As soon as a woman discovers she is pregnant, she dreams of the day she would be able to hold her child in her arms. Nobody thinks of the path that leads to that moment of happiness. In India, especially, women are told from the very beginning that she should think about a “normal” delivery and that’s how she begins to think of the future as well. Not to discount, there are some women who go for elective C Section, of course.
This happened to me as well. I was told that a vaginal delivery is the best delivery and I should be mentally prepared for it. I walked, exercised, ate right and yet I had to undergo an emergency Cesarean Section. I was due on 3rd September and my Gynaecologist had asked me to patiently wait for the baby to arrive at its own right time unless there was a medical emergency.
September 1st: I had pains (which I thought was Braxton Hicks which refers to the weak contraction of the uterus) but I knew they were not contractions. I pinged my doctor at 3 am and she replied to me at 3.30, asking me to come to the hospital at 9.30am and added that I should call her if the intensity of the pain increases.
September 2nd: I went for the check-up at the given time; there was no dilation, no head engagement and no water burst. In short, there was no chance that I was in labour. My Doctor asked me to get an ultrasound done and instructed me to ask the radiologist to send the readings to her directly without waiting for the report.
Report: My amniotic fluid (fluid that surrounds the embryo/foetus) had started drying out and would need to get an emergency C Section done. This was at 2 pm. I was asked to have a cup of tea and get myself admitted. The C Section was scheduled at 6 o’clock.
I was pretty normal until I was rolled out from the room towards the OT, I spoke to my husband and my mother-in-law. But when they wheeled me into the room, I saw the infamous red colour bulb being switched on and that’s when I lost it. I was rolled into the major operation theatre (yes, Caesarean is a major surgery). The OT in charge came in to brief me about the entire procedure and also introduced me to the team of hospital staff who would be a part of the process. Then the anesthesiologist came in, told me about the syringe and how my posture should be. He, then, showed me the syringe as well. It was 6.20 (there was a clock in the room of course), the team was starting to get into their dresses for the process and I was numb in the lower part of the body. That’s when the OT head told my Gynecologist that I was extremely terrified and told him that I was scared I would probably not come out alive. My doctor understood that this fear had stemmed from the fact that I had hoped for a vaginal delivery and wasn’t prepared for an operation at all. What happened next is surprising:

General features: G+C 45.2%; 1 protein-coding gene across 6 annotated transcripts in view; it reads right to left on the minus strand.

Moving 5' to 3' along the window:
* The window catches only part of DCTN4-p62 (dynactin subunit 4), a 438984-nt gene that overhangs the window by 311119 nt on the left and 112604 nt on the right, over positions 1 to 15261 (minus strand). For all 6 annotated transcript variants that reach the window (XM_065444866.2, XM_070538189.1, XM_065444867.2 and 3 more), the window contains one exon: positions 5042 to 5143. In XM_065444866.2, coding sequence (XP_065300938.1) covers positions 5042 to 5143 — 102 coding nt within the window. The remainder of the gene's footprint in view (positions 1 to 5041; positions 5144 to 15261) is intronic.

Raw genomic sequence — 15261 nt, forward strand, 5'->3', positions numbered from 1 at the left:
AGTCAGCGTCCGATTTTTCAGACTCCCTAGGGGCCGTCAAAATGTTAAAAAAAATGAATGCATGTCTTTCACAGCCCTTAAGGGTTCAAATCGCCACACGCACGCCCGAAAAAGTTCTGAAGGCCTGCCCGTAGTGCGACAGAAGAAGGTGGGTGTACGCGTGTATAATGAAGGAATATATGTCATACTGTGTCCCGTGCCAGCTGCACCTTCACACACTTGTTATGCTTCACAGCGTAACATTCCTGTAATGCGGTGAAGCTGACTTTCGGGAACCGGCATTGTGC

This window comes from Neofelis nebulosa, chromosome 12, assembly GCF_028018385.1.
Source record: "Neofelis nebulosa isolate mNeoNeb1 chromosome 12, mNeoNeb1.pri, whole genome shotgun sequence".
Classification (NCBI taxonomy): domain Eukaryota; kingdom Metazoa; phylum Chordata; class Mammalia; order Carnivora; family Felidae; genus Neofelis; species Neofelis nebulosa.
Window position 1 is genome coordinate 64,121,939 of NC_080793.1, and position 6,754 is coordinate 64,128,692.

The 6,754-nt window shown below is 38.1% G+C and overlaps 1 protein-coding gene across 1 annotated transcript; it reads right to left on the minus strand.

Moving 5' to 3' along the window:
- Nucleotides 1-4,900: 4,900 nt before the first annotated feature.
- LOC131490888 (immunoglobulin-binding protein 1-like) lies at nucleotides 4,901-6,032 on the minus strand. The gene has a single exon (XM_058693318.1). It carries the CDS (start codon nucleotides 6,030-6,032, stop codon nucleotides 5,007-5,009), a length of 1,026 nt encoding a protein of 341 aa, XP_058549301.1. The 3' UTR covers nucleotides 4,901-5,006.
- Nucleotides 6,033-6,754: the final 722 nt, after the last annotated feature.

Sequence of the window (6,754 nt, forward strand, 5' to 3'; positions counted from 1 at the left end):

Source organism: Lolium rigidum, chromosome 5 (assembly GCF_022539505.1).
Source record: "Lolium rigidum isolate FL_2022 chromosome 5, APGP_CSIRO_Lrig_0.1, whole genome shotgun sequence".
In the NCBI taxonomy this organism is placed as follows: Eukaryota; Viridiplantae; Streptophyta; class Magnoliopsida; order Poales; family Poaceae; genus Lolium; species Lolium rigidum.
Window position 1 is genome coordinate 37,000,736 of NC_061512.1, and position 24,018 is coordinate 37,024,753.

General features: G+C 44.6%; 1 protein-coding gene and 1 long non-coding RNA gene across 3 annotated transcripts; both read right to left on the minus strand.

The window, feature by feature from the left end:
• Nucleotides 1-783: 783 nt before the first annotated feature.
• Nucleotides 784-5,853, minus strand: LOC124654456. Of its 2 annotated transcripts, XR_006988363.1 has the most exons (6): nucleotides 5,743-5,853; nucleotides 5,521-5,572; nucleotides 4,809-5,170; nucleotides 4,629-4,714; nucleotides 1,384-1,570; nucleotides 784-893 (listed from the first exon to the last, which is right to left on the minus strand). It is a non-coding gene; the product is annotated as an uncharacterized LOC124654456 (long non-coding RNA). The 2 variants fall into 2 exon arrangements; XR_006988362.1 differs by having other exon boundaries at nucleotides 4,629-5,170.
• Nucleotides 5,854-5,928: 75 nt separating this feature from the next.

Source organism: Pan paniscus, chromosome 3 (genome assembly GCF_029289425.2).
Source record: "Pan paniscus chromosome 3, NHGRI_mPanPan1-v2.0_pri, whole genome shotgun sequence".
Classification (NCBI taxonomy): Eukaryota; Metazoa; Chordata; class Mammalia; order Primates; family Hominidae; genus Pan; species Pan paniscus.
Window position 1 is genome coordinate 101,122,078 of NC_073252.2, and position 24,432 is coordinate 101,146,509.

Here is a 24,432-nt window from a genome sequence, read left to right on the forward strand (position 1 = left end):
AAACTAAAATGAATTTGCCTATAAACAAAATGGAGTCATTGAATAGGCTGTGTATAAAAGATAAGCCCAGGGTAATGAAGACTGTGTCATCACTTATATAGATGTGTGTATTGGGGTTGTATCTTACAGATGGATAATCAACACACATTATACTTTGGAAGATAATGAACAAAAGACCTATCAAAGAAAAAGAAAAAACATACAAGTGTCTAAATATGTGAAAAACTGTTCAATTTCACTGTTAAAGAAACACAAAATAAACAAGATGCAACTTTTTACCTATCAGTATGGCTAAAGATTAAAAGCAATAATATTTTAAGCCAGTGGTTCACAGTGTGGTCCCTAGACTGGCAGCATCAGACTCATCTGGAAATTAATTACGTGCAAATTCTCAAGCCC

The entire team kept talking among themselves and also to me. They would talk about their children, schools, TV shows and movies. I found the entire thing hilarious. I kept thinking, I am in pain and all these medical professionals are talking about such mundane things. It was only later that I realized that they did this to distract me from thinking about the painful and scary procedure that was taking place.
This one gesture of kindness won me over. This is exactly what every pregnant woman hopes she will receive and I was lucky enough to have received it. If I plan another baby, I know where I want to have my delivery done. The emotional support that the team provided me is one of the most important parameters that a pregnant woman and her family should check before choosing a hospital for delivering their bundle of happiness.
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